Touch of a mouse versus the personal touch

  • Published
  • By Lt. Col. Nancy Bozzer, 350th Air Refueling Squadron commander
  • and Senior Airman Treat Lucas, 350th Air Refueling Squadron
In our day and age we have seen many great advances in technology.

We are able to replace people with computers for some of the most menial tasks and replace hours of brain storming with supercomputers. We can talk to someone half way around the world on a telephone that isn't even plugged into a wall jack.

The internet allows us to learn and send a lot of information to a number of people all over the world in a blink of an eye.

With all this technology, the question is, where does the touch of our mouse end and our personal touch begin? Is it possible that we have allowed technology to do some of the things that maybe we should do ourselves?

How many times have you been speaking with someone and their phone rings or buzzes and they reach for it without thinking and check it while you are in mid-sentence? How many times have you been surrounded by a group of people that are texting instead of talking?

Is this the new method of networking? With our heads buried in the phone, what are we missing?

We are missing the human aspect of connecting with others. We are missing being able to read body language during a conversation, making someone's day by shaking their hand or patting them on the back. We are missing the efficiency of working through problems face to face instead we are creating bigger ones by trying to interpret people's thoughts and meaning through their e-mails. We are missing the opportunity to get to know someone on a more personal level, because we didn't take the time to reach out and speak face to face with them.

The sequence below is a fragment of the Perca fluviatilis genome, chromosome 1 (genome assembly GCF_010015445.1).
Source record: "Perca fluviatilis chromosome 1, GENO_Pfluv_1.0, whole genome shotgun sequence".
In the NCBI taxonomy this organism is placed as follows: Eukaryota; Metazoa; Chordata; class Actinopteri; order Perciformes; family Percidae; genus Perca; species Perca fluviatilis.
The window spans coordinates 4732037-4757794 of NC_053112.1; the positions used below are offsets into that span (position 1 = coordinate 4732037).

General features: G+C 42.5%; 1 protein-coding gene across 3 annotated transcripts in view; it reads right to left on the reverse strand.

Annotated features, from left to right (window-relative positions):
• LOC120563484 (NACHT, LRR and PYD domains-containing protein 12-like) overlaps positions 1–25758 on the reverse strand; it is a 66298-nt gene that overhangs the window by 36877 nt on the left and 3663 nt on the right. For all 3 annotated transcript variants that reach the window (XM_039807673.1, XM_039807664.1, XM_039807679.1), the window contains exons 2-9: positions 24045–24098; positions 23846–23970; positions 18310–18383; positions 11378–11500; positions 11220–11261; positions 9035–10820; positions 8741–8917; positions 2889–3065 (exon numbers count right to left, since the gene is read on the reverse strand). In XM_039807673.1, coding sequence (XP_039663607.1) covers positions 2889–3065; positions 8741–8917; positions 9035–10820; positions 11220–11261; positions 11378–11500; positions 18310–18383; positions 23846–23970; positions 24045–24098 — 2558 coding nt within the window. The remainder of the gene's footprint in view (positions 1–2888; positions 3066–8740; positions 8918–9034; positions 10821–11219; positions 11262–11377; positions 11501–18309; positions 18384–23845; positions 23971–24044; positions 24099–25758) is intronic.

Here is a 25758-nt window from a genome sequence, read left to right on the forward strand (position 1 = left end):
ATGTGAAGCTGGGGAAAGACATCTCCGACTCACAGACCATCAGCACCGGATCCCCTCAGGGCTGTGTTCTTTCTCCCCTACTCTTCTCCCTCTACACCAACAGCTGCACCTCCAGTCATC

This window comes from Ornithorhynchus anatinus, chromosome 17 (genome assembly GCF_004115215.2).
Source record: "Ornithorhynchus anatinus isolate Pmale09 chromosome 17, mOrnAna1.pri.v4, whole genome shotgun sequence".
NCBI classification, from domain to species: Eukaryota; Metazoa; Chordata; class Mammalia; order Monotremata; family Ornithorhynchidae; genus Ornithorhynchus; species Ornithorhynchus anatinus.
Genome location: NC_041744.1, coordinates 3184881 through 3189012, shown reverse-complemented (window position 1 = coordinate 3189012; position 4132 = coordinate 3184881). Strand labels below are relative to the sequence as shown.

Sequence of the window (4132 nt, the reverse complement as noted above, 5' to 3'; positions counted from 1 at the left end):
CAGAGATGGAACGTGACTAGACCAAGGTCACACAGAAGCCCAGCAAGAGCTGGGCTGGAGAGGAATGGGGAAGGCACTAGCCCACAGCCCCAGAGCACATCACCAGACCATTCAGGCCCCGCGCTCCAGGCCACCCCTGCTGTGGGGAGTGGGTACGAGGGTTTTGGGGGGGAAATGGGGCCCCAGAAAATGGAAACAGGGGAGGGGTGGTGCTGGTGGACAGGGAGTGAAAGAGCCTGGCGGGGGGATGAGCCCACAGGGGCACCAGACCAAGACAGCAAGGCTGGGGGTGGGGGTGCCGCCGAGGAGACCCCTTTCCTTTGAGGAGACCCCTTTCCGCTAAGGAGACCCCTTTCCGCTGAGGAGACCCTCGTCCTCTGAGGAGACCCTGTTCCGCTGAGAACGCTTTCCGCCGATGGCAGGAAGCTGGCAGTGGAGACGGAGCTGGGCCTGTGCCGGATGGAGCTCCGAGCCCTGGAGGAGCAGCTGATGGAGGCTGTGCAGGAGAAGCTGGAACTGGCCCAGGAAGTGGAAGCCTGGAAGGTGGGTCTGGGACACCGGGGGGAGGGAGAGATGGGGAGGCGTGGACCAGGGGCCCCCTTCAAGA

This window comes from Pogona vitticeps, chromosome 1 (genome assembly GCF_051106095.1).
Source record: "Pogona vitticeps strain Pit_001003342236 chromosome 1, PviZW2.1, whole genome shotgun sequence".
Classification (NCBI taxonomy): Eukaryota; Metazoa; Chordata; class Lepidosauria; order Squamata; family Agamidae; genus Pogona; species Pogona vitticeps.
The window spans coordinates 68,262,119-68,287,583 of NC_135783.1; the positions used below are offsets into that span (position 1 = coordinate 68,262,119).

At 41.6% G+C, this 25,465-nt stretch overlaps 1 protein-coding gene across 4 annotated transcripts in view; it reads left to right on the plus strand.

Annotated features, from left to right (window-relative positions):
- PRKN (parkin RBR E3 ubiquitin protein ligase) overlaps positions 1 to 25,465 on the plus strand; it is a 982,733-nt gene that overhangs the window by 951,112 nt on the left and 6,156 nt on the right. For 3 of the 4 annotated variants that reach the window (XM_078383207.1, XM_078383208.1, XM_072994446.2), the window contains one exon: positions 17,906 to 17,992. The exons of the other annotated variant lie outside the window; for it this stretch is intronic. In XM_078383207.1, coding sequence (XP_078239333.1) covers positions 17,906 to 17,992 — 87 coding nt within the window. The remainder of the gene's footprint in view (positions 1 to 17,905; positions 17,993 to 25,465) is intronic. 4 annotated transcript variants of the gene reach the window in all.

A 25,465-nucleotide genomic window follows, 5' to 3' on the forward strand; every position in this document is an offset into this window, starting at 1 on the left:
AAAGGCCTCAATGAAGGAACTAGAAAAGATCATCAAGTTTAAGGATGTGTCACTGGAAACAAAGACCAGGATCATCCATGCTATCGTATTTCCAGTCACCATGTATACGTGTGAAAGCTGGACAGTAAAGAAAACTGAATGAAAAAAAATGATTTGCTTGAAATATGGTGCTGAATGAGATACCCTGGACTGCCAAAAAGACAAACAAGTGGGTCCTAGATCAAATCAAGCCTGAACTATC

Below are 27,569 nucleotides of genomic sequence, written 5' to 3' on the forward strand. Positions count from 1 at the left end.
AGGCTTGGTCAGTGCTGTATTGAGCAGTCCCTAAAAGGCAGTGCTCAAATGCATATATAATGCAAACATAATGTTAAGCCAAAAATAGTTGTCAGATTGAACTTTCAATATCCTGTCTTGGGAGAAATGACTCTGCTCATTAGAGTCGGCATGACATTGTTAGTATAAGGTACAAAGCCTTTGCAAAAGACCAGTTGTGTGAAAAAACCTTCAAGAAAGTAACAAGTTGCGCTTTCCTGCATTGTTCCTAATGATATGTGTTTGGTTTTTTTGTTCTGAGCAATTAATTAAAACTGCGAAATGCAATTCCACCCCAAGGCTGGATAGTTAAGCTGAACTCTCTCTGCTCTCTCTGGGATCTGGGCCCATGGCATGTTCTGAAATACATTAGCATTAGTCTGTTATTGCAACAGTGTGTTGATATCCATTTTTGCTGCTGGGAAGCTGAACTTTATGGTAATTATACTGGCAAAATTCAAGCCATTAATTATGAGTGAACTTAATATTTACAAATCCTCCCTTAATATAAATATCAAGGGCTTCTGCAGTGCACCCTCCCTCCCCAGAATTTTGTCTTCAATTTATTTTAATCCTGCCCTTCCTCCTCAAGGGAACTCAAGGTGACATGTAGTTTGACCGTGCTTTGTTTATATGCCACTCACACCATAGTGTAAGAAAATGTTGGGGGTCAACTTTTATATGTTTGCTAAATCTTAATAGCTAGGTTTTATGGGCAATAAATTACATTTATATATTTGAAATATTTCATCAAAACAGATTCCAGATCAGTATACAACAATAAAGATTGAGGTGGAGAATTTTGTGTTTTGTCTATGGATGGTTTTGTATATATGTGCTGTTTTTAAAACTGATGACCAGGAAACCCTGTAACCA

We as humans, by our very nature, are social creatures and need to have a physical connection. It is that desire for a physical connection with people that drives us to be better leaders, make friends, or try to find that special someone to spend our life with.

A perfect example of the effectiveness of the physical connection is our presidential candidates' method of campaigning. Despite the technology they exploit, such as Internet blogs, chat forums and Web sites, they were always out in front of and next to the people whose support they were trying to win.

One thing you always saw them doing was actually greeting people with a kind word and a handshake. In one swooping motion they are establishing physical contact and looking people in the eye.

The reason they do this is because it is much easier to trust someone you have actually met rather than someone you have only seen on television.

This same theory holds true with leadership. If a boss is always around and working alongside people, they are more apt to listen because they know them on a more personal level and made that connection with them.

So the next time a telephone rings and you are already engaged in a face-to-face conversation, do yourself a favor, and let it ring. Give the person in front in you the courtesy of finishing the conversation and then tend to your business.

As leaders, the next time you want to congratulate your Airman, instead of writing the e-mail, go find them and shake their hand. Surprise your peers and visit them in their office and discuss the issues.

Simply put, technology is a wonderful thing and maybe an e-mail is needed, or a telephone call is welcomed. However, don't forget that a touch of the mouse or remote can never beat a personal touch.